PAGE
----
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City of Plainfield v. State Board of Tax Appeals

New Jersey Supreme Court


Decided: June 6, 1941.

CITY OF PLAINFIELD, PROSECUTOR,
v.
STATE BOARD OF TAX APPEALS ET AL., DEFENDANTS

On writ of certiorari.

For the prosecutor, William Newcorn.

For the defendants, Norman J. Abrams and Joseph I. Bedell.

Before Justices Case, Donges and Heher.

[126 NJL Page 577]

PER CURIAM.

This writ brings up for review the judgment of the State Board of Tax Appeals which reduced the assessment levied by the City of Plainfield, for the year 1939, on property of Plainfield Plaza, Inc., located in Plainfield and known as Nos. 131-147 Park avenue.

The local assessor assessed the land at $66,700 and the improvements at $23,500, making a total assessment of $90,200, as of October 1st, 1938.

The owner appealed to the Union County Board of Taxation to have the assessment on both land and improvements reduced. At the hearing, the appeal on the improvements was withdrawn. The board dismissed the appeal on the land. Thereupon, an appeal was made to the State Board of Tax Appeals as to the assessment on the land. After hearing, the State Board reduced the assessment on land from $66,700 to $62,500. It is to review this judgment that the writ was allowed.

[126 NJL Page 578]

This matter involves a question of fact. Each party produced one witness before the State Board. Petitioner-defendant produced Hyman Abrams, a real estate expert, who testified to a value of $43,500. He based his opinion on a sale of what he termed comparable land across the street from the land herein involved. The expert for the city valued the land at $93,400.

After the allowance of this writ of certiorari, depositions of two witnesses for prosecutor were taken. One was the local assessor, Charles A. Peterson, who assessed the land in question and the other was William G. McDowell, the witness who testified before the State Board.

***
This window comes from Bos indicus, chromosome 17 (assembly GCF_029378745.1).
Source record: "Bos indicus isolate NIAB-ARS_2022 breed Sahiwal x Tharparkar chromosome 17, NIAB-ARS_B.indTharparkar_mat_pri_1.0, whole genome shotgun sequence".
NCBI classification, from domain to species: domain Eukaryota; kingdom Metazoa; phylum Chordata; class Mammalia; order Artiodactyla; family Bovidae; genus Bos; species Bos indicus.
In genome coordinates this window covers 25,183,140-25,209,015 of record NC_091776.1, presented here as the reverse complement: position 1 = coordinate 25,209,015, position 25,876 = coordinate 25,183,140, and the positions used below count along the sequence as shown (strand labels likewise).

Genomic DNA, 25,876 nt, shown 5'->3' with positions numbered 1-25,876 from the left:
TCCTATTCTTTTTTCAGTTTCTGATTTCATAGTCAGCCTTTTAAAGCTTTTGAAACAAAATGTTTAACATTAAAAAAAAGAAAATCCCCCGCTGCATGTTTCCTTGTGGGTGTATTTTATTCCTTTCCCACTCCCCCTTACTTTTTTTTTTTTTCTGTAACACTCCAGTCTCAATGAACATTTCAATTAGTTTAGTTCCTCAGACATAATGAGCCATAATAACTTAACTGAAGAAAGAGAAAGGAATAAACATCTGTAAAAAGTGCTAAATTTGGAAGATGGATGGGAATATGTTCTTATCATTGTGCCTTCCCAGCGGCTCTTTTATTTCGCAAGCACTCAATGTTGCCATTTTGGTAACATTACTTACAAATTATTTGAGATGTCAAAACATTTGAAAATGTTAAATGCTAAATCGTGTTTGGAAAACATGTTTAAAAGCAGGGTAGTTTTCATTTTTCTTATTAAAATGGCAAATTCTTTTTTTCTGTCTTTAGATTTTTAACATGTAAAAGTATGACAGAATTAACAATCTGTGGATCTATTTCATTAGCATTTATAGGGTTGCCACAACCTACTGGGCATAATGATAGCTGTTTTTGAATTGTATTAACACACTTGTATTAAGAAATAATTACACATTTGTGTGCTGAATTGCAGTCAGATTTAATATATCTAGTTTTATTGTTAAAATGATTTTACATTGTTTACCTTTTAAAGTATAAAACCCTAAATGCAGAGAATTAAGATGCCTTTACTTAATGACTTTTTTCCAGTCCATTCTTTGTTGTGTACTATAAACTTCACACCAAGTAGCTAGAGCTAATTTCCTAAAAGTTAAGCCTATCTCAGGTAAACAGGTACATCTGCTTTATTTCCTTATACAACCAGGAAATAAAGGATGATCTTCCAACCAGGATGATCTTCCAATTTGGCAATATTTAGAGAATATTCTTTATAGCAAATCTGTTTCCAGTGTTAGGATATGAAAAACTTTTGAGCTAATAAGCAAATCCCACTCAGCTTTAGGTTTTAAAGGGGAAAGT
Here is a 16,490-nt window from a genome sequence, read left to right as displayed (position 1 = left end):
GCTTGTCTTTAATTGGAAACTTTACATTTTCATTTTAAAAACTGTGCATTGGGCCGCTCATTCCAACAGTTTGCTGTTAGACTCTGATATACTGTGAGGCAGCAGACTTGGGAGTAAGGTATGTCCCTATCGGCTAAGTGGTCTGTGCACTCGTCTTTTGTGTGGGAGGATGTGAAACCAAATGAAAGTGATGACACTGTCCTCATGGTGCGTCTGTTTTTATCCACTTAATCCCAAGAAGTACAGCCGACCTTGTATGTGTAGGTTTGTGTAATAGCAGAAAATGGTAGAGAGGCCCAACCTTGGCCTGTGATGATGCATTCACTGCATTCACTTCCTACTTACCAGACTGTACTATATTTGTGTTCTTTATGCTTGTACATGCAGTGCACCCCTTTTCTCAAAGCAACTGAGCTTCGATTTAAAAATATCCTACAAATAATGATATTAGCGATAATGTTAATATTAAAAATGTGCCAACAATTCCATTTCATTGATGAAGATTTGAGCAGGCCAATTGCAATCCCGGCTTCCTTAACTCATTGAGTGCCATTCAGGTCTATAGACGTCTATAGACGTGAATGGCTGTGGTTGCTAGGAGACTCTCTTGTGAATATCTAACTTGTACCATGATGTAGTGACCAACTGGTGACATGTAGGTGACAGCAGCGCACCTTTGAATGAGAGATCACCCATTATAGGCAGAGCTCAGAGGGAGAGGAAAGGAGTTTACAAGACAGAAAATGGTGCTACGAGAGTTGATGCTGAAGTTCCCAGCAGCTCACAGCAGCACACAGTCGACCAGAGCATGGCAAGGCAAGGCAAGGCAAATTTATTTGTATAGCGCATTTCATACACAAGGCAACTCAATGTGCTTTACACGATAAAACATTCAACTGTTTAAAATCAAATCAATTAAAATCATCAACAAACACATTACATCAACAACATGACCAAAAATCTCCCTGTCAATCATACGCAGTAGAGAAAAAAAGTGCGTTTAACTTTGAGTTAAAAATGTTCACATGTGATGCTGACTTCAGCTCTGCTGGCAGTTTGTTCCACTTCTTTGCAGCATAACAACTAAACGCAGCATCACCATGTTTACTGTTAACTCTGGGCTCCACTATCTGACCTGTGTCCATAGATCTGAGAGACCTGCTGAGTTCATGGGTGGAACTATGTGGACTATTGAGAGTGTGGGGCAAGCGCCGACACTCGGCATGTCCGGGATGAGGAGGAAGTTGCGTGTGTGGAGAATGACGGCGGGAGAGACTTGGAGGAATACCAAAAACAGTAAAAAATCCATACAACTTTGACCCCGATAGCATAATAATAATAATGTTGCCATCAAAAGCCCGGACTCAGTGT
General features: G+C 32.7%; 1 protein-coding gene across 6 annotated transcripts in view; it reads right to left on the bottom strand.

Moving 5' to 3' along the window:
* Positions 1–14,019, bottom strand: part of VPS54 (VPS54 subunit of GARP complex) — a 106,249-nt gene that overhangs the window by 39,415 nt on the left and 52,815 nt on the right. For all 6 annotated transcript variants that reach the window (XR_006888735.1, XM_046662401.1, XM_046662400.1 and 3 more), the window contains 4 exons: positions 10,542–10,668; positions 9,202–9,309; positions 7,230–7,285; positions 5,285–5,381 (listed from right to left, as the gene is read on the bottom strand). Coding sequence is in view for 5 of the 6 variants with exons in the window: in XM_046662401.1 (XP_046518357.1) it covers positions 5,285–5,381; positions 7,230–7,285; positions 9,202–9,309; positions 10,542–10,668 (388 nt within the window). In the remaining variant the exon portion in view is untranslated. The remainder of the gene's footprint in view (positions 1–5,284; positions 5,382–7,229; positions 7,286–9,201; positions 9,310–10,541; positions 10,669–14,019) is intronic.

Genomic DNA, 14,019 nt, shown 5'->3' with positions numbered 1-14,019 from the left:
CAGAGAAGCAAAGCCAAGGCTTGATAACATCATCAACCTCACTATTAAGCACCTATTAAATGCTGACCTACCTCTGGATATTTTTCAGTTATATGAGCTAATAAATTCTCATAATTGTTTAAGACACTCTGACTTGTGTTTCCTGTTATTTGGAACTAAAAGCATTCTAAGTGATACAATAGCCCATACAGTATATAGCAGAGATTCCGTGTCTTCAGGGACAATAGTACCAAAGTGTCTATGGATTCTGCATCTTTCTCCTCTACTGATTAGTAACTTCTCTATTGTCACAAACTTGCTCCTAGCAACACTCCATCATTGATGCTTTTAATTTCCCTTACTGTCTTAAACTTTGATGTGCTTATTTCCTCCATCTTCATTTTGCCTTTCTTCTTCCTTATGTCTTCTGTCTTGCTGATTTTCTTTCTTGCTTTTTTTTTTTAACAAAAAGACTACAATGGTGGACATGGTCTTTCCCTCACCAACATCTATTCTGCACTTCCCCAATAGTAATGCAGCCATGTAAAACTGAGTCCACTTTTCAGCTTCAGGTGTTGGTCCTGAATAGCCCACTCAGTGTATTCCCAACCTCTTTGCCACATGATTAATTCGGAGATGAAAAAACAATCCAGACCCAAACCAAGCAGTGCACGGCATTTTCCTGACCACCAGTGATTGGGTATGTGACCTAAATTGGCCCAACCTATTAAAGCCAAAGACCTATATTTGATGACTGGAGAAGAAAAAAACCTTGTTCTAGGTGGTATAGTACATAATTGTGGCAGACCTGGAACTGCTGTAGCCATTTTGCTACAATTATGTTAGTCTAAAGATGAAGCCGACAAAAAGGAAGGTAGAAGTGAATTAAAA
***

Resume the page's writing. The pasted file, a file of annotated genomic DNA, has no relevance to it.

Peterson testified that the land was reasonably worth $66,700, and that, in his opinion, it was worth fully that sum. McDowell submitted an appraisal in writing of the land and showed how he arrived at his valuation of $93,400. It was further testified that the property, land and building, had been bought by respondent for $82,500. The building on the property at the time of this sale was removed and another building was erected. It was testified that the purchase price really represented land value, in the opinion of the witness.

There is a presumption in favor of the assessment as made by the local authority and the burden is upon the taxpayer to show that the assessment as made does not represent true value. New Jersey Bell Telephone Co. v. City of Newark, 118 N.J.L. 490; affirmed, 124 Id. 451. See, also, City of Plainfield v. State Board of Tax Appeals et al., 126 Id. 407. We think that the burden has not been borne by the landowner.

A careful review of the testimony leads to the conclusion that the valuation fixed by the local assessor and affirmed by the County Board should stand, namely, a land valuation of $66,700.

The judgment of the State Board will, therefore, be reversed, but without costs.

19410606


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